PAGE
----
Clackmannanshire has just about 30 000 people on the Electoral Roll and, in a 30% turn-out last Thursday, 1200 of them voted for the UKIP candidate, David Coburn. That’s something over 1 2% – modest but significant and worrying. I have lived and worked in this area for nearly forty years; its people are fair minded, tolerant and hard working. Farage has engineered UKIP to pole position on news broadcasts and in the Press for the past months and the BBC has been in there with the rest. It was mainly headline stuff with very little policy probing. Those who supported London-based Coburn must be scratching their heads, if they heard the post election GMS interview with him yesterday morning.
This was a display of astonishing ignorance and arrogance towards the Scottish people whom he has now been elected to represent in Brussels. Of course, on UKIP’s past record they will do nothing in Europe but take the salary and maximise expenses. In a Guardian interview today, LSE academic, Alan Sked, who founded the Party, says it has become Frankenstein’s monster. He claims that it has been taken over by the far Right, including some who were formerly BNP activists.
Nigel Farage has been adept at keeping policies under wraps and concentrating almost exclusively on sovereignty and immigration issues. However, we know from previous documents what UKIP feels on key issues which affect the people of Scotland. Here are some choice cuts:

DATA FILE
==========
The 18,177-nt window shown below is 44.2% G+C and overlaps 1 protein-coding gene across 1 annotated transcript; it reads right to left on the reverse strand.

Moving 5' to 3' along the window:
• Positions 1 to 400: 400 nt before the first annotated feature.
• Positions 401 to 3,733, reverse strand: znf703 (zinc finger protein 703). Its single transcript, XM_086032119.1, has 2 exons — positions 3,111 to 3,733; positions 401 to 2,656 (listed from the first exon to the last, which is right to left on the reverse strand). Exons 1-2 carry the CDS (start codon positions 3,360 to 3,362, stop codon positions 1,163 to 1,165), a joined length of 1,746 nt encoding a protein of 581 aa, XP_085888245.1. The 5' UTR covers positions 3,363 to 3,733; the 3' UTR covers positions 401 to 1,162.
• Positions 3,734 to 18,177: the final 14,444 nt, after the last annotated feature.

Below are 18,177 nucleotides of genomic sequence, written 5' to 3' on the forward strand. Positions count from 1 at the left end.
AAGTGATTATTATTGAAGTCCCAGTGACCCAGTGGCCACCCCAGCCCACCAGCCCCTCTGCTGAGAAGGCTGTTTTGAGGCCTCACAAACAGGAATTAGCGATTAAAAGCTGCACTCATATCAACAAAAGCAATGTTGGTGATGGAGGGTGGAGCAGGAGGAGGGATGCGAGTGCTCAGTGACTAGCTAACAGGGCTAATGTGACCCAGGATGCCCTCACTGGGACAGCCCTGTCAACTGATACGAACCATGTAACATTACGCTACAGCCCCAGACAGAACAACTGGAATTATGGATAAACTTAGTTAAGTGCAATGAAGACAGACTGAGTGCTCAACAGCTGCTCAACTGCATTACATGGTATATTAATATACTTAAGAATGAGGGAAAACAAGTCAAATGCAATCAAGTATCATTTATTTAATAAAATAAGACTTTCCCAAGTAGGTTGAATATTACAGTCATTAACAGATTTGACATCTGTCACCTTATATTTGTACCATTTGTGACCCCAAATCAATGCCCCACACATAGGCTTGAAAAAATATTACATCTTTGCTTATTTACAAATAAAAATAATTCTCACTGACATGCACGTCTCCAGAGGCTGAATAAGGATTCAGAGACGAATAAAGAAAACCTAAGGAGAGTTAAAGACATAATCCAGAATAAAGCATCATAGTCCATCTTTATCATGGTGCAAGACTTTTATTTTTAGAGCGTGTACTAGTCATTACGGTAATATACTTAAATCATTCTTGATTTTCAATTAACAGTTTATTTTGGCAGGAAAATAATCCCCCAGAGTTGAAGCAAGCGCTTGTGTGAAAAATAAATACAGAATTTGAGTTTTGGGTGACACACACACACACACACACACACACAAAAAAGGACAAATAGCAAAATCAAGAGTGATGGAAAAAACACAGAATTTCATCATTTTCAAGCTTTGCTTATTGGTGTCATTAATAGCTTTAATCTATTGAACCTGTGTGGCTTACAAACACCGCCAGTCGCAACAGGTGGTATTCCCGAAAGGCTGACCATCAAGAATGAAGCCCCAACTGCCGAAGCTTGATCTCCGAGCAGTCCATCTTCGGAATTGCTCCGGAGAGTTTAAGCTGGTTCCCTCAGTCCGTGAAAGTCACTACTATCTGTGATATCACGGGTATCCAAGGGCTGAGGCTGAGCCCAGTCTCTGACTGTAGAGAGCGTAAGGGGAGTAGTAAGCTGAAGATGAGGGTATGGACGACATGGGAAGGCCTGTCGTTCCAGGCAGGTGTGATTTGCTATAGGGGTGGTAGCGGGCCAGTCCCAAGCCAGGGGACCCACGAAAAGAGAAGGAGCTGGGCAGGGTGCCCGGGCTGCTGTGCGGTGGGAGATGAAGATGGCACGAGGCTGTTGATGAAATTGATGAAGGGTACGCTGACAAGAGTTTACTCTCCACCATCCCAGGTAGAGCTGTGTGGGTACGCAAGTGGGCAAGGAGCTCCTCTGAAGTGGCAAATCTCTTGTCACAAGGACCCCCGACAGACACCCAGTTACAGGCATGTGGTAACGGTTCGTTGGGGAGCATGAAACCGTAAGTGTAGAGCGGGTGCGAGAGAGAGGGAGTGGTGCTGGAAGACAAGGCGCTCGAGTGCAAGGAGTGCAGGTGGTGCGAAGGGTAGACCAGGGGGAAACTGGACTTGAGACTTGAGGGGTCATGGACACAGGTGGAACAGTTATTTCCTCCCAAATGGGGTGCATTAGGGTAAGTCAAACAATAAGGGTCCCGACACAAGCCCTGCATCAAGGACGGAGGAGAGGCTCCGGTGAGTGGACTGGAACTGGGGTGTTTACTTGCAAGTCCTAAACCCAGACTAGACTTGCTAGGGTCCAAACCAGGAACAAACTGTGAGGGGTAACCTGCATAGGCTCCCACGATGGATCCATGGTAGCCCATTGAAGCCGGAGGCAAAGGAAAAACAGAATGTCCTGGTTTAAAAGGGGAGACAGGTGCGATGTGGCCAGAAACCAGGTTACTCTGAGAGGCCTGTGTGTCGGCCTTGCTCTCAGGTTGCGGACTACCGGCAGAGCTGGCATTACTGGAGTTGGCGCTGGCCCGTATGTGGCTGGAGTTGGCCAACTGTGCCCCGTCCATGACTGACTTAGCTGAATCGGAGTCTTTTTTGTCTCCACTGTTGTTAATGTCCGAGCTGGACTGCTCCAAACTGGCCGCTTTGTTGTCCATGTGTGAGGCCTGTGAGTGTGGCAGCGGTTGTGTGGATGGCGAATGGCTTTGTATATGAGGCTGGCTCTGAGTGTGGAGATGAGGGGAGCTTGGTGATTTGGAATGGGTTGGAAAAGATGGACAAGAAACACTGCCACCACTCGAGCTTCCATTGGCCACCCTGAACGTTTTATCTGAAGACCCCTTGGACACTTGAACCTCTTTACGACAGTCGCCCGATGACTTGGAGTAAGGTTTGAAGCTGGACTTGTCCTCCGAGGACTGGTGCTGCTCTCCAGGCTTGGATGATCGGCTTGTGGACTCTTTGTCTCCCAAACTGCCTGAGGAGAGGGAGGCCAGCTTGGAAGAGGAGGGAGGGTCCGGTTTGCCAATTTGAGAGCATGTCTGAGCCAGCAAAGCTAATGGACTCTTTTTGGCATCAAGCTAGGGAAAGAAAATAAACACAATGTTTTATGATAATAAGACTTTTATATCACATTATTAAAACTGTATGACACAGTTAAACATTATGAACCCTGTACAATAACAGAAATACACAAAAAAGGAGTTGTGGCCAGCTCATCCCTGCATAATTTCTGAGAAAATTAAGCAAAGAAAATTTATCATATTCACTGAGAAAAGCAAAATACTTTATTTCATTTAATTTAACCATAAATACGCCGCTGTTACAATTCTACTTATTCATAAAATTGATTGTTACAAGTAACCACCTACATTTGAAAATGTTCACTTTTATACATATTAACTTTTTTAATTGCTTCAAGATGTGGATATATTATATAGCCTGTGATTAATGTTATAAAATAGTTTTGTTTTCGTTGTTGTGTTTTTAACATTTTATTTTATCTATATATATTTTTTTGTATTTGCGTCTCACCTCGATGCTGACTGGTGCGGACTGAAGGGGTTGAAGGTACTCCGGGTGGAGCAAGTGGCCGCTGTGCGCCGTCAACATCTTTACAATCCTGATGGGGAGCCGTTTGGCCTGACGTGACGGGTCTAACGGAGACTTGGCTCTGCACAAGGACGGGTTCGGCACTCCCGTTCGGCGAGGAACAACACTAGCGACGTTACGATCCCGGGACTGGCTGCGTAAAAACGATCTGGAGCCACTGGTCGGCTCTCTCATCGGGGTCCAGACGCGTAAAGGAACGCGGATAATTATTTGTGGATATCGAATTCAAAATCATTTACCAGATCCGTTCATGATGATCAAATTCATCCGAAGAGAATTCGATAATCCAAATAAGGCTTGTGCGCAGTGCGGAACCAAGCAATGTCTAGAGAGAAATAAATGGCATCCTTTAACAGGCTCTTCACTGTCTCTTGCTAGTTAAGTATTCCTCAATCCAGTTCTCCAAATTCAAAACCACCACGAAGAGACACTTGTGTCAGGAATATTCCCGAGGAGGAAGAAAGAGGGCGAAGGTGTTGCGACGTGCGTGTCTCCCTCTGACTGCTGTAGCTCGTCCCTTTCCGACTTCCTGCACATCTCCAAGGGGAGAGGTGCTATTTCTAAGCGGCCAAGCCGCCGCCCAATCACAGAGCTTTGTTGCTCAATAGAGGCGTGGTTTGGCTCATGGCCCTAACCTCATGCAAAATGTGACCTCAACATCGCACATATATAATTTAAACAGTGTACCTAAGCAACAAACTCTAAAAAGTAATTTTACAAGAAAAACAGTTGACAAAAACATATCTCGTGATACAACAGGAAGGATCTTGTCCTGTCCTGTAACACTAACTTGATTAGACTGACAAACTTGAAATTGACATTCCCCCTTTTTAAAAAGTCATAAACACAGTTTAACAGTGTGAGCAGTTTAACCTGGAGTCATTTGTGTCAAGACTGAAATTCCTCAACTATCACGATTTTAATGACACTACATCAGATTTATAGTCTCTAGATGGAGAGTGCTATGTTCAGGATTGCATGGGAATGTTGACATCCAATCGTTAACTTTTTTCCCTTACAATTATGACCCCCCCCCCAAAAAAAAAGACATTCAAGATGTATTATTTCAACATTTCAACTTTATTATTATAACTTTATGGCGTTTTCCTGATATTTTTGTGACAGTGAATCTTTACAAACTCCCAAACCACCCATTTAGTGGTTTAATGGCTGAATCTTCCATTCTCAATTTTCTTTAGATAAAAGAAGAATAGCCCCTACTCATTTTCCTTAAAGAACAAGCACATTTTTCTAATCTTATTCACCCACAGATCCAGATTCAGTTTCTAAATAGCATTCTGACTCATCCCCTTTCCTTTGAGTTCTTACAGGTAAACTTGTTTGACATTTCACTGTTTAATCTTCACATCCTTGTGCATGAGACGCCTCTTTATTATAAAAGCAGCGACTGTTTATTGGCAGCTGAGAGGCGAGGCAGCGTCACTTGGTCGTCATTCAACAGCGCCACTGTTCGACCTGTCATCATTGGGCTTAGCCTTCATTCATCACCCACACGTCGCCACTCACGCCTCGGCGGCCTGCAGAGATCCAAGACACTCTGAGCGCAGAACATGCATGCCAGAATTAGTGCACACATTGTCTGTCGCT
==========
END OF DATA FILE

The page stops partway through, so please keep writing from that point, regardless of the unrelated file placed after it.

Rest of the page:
- cut local authority spending to the bone with all the implications that has for jobs in an area where the Council is the single, largest employer by far ;
- increase defence spending by 40%, buy three new aircraft carriers and arm 4 new submarines with US nuclear weapons;
- create a voucher system to opt out of the NHS completely. Patients would pay to see their GP;
- Oppose renewable energy and build new coal fired power stations;
- Scrap welfare payments and job seekers allowance;
- Ban teaching of climate change;
The ballot is secret and we will never know for certain who voted for which party on Thursday but I have good reason to feel that some of those who supported UKIP last Thursday would not like to be associated in any shape or form with the stench of these policies.
Looking to the Scottish Referendum, the success of UKIP may be no bad thing. There will be pressure on the Tories to outsmart them by stealing their policies and moving to the Right, the Tony Blair model. Alongside that ,there may be the prospect of a Tory/UKIP coalition at Westminster. The YES Campaign must highlight what it would mean for the people of Scotland and make sure that all the UKIP policies are known in detail to the electorate.
All is far from lost.